Original Halo Composers Reportedly Sue Microsoft Over Unpaid Royalties

The composers of the iconic Halo monk chant are suing Microsoft over unpaid royalties.
The composers of the iconic Halo monk chant are suing Microsoft over unpaid royalties. / Credit to 343 Industries

Marty O'Donnell and Mike Salvatori, the creators of the iconic Halo theme music, are suing Microsoft over unpaid royalties dating back 20 years, Eurogamer reports.

Lawyers representing the two composers filed the suit to a Washington state court in June 2020. Depositions and discovery have both been undertaken, and a mediation date has been set for next week. Should the two sides fail reach an agreement, the suit may end up in court.

O'Donnell and Salvatori have also told their lawyers to explore blocking the release of the upcoming Halo TV show with a preliminary injunction.

The suit accuses Microsoft of breach of contract, breach of fiduciary duty to develop the royalty income in a join venture, breach of duty to act in good faith and fair dealing, failure to provide an accounting partnership, unjust enrichment, and tortious interference. O'Donnell says it aims to figure out exactly how much Microsoft owes before settling on a dollar amount for damages.

O'Donnell told Eurogamer he and Salvatori had tried to work with Microsoft to clarify what royalties were owed, but were ultimately forced to move ahead with the lawsuit.

Microsoft declined to comment on the lawsuit, and Paramount has yet to comment on the possibility of an injunction against its show.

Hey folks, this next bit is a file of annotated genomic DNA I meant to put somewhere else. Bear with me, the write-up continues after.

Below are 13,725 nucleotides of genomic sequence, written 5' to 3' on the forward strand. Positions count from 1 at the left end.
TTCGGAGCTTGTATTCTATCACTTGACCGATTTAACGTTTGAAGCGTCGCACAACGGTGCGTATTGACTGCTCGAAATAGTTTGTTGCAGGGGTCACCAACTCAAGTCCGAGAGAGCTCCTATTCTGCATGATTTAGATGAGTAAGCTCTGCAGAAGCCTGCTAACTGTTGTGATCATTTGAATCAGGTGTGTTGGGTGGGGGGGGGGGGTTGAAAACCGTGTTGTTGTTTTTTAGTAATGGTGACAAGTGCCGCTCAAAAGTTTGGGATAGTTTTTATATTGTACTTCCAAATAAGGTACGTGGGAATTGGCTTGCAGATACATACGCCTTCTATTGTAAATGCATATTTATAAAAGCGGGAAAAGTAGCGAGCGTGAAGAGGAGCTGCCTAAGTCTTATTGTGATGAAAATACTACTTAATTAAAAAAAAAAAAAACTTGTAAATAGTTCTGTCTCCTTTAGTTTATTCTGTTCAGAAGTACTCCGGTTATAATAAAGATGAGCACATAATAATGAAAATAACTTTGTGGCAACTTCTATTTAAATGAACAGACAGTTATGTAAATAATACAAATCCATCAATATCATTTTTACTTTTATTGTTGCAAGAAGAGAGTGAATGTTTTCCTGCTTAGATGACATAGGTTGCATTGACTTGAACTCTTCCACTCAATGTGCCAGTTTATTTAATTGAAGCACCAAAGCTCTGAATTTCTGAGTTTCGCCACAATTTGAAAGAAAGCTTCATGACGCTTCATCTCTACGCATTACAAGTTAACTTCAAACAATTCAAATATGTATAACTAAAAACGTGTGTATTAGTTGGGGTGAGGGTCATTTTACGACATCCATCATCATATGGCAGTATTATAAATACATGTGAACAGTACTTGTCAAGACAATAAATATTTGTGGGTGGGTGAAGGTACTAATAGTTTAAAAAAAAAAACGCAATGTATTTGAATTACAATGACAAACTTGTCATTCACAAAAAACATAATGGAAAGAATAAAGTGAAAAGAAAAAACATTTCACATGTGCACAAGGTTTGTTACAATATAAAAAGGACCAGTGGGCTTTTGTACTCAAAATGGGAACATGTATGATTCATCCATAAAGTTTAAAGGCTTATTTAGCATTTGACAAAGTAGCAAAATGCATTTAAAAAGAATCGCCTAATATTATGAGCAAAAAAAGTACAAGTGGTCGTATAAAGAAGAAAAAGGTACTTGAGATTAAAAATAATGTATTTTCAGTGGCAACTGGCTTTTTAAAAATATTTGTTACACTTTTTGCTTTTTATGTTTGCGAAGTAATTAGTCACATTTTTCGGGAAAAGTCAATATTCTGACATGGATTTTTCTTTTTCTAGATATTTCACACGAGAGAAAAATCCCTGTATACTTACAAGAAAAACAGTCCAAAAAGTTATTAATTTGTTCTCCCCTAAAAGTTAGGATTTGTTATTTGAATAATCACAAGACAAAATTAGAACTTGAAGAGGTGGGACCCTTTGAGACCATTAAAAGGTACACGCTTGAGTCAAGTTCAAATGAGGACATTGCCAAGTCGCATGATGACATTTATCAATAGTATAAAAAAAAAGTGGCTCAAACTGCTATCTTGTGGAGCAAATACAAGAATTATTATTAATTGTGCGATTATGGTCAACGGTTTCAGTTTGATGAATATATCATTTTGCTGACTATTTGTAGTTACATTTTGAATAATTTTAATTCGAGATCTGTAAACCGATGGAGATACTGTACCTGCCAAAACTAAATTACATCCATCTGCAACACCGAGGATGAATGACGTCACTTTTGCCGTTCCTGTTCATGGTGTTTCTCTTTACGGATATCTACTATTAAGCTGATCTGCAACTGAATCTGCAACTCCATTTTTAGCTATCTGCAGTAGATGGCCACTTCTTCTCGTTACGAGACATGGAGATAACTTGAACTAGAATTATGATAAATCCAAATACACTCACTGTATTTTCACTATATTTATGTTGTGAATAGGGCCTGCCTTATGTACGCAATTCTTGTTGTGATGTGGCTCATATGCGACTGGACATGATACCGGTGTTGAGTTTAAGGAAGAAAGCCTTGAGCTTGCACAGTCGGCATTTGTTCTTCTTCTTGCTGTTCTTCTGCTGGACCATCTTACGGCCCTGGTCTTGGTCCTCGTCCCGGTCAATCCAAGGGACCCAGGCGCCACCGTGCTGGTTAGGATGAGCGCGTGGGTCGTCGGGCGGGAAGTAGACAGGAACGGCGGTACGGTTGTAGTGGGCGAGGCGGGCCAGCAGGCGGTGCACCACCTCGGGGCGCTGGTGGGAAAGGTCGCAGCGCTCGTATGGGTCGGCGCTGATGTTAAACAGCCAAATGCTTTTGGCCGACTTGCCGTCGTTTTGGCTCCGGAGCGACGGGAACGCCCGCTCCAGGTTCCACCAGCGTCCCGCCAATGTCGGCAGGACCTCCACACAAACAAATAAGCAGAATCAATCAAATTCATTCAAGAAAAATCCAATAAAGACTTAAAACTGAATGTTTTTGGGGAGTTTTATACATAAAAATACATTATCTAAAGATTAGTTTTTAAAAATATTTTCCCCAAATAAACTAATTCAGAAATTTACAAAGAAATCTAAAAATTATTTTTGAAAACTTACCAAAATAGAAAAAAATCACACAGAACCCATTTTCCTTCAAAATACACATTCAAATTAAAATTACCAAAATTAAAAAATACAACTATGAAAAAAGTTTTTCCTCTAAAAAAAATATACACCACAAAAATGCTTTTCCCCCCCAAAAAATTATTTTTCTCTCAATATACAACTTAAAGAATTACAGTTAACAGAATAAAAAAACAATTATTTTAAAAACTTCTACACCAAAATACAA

According to O'Donnell, he and Salvatori created and licensed the Halo music to Bungie as O'Donnell Salvatori Inc. in 2000. He says that deal remained in place after Microsoft bought Bungie in 2000 ahead of Halo: Combat Evolved's launch in 2001.

After the licensing, in May 2000, O'Donnell joined Bungie as the studio's audio director. He remained a part of O'Donnell Salvatori Inc., as did Salvatori. O'Donnell says the music was still owned by O'Donnell Salvatori Inc. and licensed to Bungie.

Microsoft's counterclaim asserts the Halo music qualifies as work-for-hire, making Microsoft the author of the work.

O'Donnell left Bungie in 2014, years after it gained independence from Microsoft. He has since been found in contempt of court for his use of Destiny assets, and reportedly owes Bungie tens of thousands of dollars in legal fees — but he and Salvatori launched their lawsuit against Microsoft before that contempt of court charge.

A pretrial conference to set a date for a trial is set for May 9.